FIA announces Formula 3 changesby Samarth Kanal on 9th March 2018
The single-seater ladder gets shaken up for 2019
The Formula 3 Championship will be run by the Formula 1 Championship from 2019, with a number of changes announced on Friday by the FIA.
The championship will feature a new car, with a single chassis, engine and tyre supplier to be selected by the FIA and F1 in the future. Costs will be limited by the standardised machinery, with limited testing and regulations on the use of trackside electronics, personnel and sensors.
The move cements F3 as a fully-fledged feeder series to F1. As a result, nine to 10 events of the F1 calendar will include F3, F2, and, of course, F1 events on the same weekend.
F3 will include a maximum of 30 cars, implementing the same safety features as F1 cars (namely, the halo), and what the FIA calls a ‘frontal anti-intrusion panel’.
President of the FIA’s single-seater commission, Stefano Domenicali, praised the FIA’s new move and said that it would unite the three top single-seater series and put them on the “same platform.”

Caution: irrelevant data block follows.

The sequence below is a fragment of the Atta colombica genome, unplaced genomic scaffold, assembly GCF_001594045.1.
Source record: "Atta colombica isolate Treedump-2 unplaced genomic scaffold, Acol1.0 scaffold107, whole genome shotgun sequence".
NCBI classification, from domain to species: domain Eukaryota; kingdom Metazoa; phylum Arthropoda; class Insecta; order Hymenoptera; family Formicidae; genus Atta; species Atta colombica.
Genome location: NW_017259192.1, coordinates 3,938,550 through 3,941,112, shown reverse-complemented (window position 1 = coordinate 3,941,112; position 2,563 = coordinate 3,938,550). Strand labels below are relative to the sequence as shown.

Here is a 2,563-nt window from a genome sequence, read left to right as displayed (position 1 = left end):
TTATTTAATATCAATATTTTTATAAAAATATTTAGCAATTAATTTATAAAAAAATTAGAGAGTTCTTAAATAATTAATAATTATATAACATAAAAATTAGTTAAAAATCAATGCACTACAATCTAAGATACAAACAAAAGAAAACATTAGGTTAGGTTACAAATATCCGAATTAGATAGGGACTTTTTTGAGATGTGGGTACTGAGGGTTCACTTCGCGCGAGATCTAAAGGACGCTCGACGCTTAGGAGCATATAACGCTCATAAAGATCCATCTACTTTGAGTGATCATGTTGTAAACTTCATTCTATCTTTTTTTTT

“The new FIA Formula 3 Championship achieves an important goal,” said Domenicali.
“This has great advantages for fans and competitors alike, as graduates of FIA-certified national and regional competitions have a clear first step into international racing, while spectators and viewers watching F1 will be able to see a broader spectrum of future stars on their way to the pinnacle of our sport.”
Ross Brawn, and current FOM managing director, added that the move would allow leading single-seater racers to compete under F1 drivers, who they may be racing in the future.
“Today’s decision from the World Motor Sport Council proves the desire to bring together two current championships to provide talented youngsters from around the world with a fantastic opportunity to progress and to get noticed by racing on the same card as a Grand Prix,” said Brawn.
“The FIA F3 Championship will become a natural stop-off for the best drivers from the junior categories, who aim to move up the racing ladder to Formula 1, the pinnacle of motor sport.”